Argued September 28, 1992.
Decided October 27, 1992.
Aileen A. Armstrong, Deputy Associate Gen. Counsel, Linda Dreeben (briefed), Lisa Richardson Shearin (argued and briefed), N.L.R.B., Washington, D.C., Gerald P. Fleischut, Director, N.L.R.B., Memphis, Tenn., for petitioner.
Robert J. Brown (argued and briefed), Teresa D. Jones, Thompson, Hine Flory, Dayton, Ohio, Gordon Jackson, Jackson, Shields, Yeiser Cantrell, Cordova, Tenn., for respondent.
This is a labor relations case that involves the validity of a representation election. The union won the election by a single vote, and the main issue before us is whether the National Labor Relations Board acted improperly in counting a questionably marked ballot. We conclude that it did not, and we shall grant the Board's application for enforcement of an order requiring the employer to bargain with the union.
The United Steelworkers of America, AFL-CIO, filed a petition with the Board seeking certification as the collective bargaining representative of certain employees of the Duriron Company at a manufacturing plant in Cookeville, Tennessee. On July 21, 1989, the Board conducted a secret-ballot election in the lunchroom of the plant. The polls were open from 7:30 a.m. to 8:30 a.m. and from 3 p.m. to 4:30 p.m. The election was supervised by Thomas O'Connor, an agent of the Board.
Both Duriron and the union had two election observers. One observer from each side remained in the voting area, while the other two went out to inform employees that the polls were open.
A few minutes before the second voting session began, Board Agent O'Connor left the polling area. The observers remained there with the ballot box.
During the second session several employees who wore union shirts and hats congregated outside the voting area to solicit employees who were about to vote. On two occasions Board Agent O'Connor had brief conversations with employees wearing union shirts and hats in the presence of other employees waiting in line to vote.
After the election was over, but before the full count was known, Mr. O'Connor declared one ballot void. Without this ballot, it turned out, the election was tied at 85 votes for representation by the union and 85 votes against.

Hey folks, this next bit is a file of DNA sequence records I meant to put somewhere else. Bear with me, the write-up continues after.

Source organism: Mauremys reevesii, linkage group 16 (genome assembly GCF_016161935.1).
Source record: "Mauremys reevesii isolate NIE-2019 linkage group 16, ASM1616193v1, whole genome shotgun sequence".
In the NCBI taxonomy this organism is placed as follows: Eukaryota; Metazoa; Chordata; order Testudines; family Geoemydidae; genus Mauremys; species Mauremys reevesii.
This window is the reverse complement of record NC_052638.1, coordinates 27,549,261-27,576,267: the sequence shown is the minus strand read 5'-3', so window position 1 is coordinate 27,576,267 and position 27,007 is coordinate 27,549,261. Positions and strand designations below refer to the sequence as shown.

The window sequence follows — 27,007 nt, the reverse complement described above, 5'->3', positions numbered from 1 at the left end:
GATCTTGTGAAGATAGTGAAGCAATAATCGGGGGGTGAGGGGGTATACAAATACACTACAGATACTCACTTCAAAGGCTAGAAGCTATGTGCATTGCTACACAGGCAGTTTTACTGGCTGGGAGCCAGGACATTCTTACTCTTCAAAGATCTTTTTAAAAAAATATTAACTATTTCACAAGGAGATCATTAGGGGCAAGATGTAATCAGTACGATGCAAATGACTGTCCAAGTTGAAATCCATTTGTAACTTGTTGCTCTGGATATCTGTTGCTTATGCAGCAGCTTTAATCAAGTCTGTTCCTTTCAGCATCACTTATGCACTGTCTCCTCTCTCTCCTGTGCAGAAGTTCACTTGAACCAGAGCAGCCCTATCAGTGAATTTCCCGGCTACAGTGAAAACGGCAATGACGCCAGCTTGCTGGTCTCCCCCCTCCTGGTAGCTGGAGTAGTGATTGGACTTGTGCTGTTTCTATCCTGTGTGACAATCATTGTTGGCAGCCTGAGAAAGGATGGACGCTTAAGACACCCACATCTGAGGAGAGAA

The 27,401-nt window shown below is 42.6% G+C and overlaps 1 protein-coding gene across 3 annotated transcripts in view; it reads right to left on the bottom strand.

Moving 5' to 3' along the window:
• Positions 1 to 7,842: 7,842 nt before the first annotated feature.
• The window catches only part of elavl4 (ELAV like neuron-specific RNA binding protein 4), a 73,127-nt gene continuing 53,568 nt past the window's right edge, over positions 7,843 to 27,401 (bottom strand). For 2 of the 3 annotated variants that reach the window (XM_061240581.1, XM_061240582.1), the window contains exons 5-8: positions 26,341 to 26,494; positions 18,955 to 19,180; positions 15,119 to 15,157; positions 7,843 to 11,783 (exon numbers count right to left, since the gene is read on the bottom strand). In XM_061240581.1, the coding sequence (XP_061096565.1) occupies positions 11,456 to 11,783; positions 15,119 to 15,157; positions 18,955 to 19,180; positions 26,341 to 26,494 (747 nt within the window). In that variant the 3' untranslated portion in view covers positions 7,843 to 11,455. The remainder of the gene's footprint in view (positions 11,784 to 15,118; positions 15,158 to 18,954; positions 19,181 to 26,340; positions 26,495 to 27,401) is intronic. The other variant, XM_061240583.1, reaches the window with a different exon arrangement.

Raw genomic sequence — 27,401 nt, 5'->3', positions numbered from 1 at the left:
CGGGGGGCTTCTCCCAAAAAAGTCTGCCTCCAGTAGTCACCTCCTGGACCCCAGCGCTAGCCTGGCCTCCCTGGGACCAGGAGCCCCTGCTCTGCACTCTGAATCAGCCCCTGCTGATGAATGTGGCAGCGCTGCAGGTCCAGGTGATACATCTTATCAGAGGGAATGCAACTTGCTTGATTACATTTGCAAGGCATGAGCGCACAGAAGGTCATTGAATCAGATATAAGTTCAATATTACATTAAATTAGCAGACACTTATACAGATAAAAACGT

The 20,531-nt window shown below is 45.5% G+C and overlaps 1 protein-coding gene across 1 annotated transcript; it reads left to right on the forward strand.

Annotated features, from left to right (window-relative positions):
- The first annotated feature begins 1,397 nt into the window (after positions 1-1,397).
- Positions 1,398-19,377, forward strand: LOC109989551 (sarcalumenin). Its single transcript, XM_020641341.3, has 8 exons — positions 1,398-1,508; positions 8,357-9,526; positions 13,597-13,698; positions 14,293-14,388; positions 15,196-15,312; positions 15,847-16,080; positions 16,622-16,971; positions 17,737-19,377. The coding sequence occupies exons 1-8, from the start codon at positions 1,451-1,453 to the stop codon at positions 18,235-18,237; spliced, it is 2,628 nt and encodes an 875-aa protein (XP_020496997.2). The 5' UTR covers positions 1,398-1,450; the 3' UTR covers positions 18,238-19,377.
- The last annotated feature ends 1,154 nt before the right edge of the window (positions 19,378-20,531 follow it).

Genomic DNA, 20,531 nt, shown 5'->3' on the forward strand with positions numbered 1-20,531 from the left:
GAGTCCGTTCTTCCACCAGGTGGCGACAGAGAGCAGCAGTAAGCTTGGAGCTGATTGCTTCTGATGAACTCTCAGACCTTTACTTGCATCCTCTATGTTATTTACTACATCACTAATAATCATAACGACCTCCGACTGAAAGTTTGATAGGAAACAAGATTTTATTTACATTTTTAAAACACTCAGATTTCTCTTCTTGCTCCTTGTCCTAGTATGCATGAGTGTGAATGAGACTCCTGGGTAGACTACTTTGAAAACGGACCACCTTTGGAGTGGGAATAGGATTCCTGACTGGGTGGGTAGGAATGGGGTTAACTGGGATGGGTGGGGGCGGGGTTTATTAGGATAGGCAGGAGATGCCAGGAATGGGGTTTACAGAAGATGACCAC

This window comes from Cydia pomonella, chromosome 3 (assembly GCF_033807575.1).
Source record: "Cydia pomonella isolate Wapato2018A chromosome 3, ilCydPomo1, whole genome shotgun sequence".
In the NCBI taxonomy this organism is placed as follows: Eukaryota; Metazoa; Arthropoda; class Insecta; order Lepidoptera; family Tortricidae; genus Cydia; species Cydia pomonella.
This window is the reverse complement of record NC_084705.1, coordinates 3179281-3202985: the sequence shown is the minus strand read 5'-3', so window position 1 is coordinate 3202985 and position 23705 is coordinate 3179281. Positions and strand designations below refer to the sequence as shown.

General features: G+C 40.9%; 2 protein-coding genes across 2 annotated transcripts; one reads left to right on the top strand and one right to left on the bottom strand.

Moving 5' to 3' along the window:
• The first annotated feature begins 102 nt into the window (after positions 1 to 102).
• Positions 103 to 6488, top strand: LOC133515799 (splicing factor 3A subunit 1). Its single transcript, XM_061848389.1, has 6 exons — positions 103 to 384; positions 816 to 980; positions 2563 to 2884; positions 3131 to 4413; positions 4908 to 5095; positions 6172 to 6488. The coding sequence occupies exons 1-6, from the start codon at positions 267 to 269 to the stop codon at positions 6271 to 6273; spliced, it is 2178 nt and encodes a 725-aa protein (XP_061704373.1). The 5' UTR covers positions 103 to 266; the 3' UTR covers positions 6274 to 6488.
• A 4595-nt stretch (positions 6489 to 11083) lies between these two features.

The ballot in question, like all others used in the election, read "OFFICIAL SECRET BALLOT" and instructed voters to mark an "X" in the square of their choice. This particular ballot had a mark, wholly contained within the box designated for votes in favor of union representation, that can be interpreted either as an "X," a "C" with a line through it, a "4," a check mark with a line drawn through it to convert it into an "X," or an "X" made with a flourish. A copy of the ballot is set forth as an appendix to this opinion. Board Agent O'Connor apparently thought the somewhat unusual mark might serve to identify the voter who cast the ballot, which would be grounds for rejection.
The union challenged the agent's rejection of the ballot. Duriron also filed objections, asserting, among other things, that union supporters had engaged in electioneering at or near the polls; that the Board agent had left the unsealed ballot box unattended for a few minutes; and that the agent had openly fraternized with union supporters.
After conducting an investigation, the Board's Regional Director recommended that the contested ballot be counted as a valid "Yes" vote; that certain of Duriron's objections be overruled; and that other objections be examined at a hearing. A hearing officer subsequently recommended that Duriron's objections be overruled in their entirety, and the Board accepted the recommendation and certified the union as the exclusive representative of the employees in the bargaining unit. If the contested ballot had not been counted, of course, the union would not have been certified.
Duriron refused to bargain with the union, and the Regional Director issued a complaint charging the company with having violated §§ 8(a)(5) and 8(a)(1) of the National Labor Relations Act, 29 U.S.C. § 158(a)(5) and 158(a)(1). The Board issued a decision and order granting summary judgment against the company, and an application for enforcement of the Board's order was filed in this court on December 10, 1991.
Because representation proceedings are not directly reviewable by the courts, see Am. Fed'n of Labor v. NLRB, 308 U.S. 401, 60 S.Ct. 300, 84 L.Ed. 347 (1940), an employer that wants a judicial determination of the fairness of an election must refuse to bargain with the victorious union. The validity of the election can then be challenged in the ensuing unfair labor practice proceeding.
The Board strives to maintain "laboratory conditions" during representation elections. See General Shoe Corp., 77 N.L.R.B. 124, 127 (1948), enforced, 192 F.2d 504 (6th Cir. 1951), cert. denied, 343 U.S. 904, 72 S.Ct. 635, 96 L.Ed. 1323 (1952). "Laboratory conditions" are not always achieved in practice, and elections are not automatically voided whenever they fall short of perfection. The Board has broad discretion to determine whether the circumstances of an election have allowed the employees to exercise free choice in deciding whether to be represented by a union. See Amal. Serv. Allied Indus. Joint Bd. v. NLRB, 815 F.2d 225, 227 (2d Cir. 1987).